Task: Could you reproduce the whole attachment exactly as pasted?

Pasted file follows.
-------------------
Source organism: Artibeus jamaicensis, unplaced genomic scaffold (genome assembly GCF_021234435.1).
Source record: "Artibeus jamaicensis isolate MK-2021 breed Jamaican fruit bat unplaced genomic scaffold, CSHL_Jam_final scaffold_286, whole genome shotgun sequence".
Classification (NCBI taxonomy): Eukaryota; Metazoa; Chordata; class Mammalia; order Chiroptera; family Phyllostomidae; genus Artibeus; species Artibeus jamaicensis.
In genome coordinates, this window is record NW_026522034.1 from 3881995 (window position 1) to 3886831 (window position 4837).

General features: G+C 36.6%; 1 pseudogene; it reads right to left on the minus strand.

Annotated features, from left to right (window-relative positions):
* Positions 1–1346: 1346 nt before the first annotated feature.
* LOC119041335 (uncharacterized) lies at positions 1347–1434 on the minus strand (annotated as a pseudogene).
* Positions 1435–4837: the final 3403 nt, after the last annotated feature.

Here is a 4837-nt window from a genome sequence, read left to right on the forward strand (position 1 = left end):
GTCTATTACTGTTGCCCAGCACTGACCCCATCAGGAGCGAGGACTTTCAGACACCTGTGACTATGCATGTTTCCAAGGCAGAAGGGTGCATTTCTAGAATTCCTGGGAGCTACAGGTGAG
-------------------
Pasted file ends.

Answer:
Source organism: Artibeus jamaicensis, unplaced genomic scaffold (genome assembly GCF_021234435.1).
Source record: "Artibeus jamaicensis isolate MK-2021 breed Jamaican fruit bat unplaced genomic scaffold, CSHL_Jam_final scaffold_286, whole genome shotgun sequence".
Classification (NCBI taxonomy): Eukaryota; Metazoa; Chordata; class Mammalia; order Chiroptera; family Phyllostomidae; genus Artibeus; species Artibeus jamaicensis.
In genome coordinates, this window is record NW_026522034.1 from 3881995 (window position 1) to 3886831 (window position 4837).

General features: G+C 36.6%; 1 pseudogene; it reads right to left on the minus strand.

Annotated features, from left to right (window-relative positions):
* Positions 1–1346: 1346 nt before the first annotated feature.
* LOC119041335 (uncharacterized) lies at positions 1347–1434 on the minus strand (annotated as a pseudogene).
* Positions 1435–4837: the final 3403 nt, after the last annotated feature.

Here is a 4837-nt window from a genome sequence, read left to right on the forward strand (position 1 = left end):
GTCTATTACTGTTGCCCAGCACTGACCCCATCAGGAGCGAGGACTTTCAGACACCTGTGACTATGCATGTTTCCAAGGCAGAAGGGTGCATTTCTAGAATTCCTGGGAGCTACAGGTGAG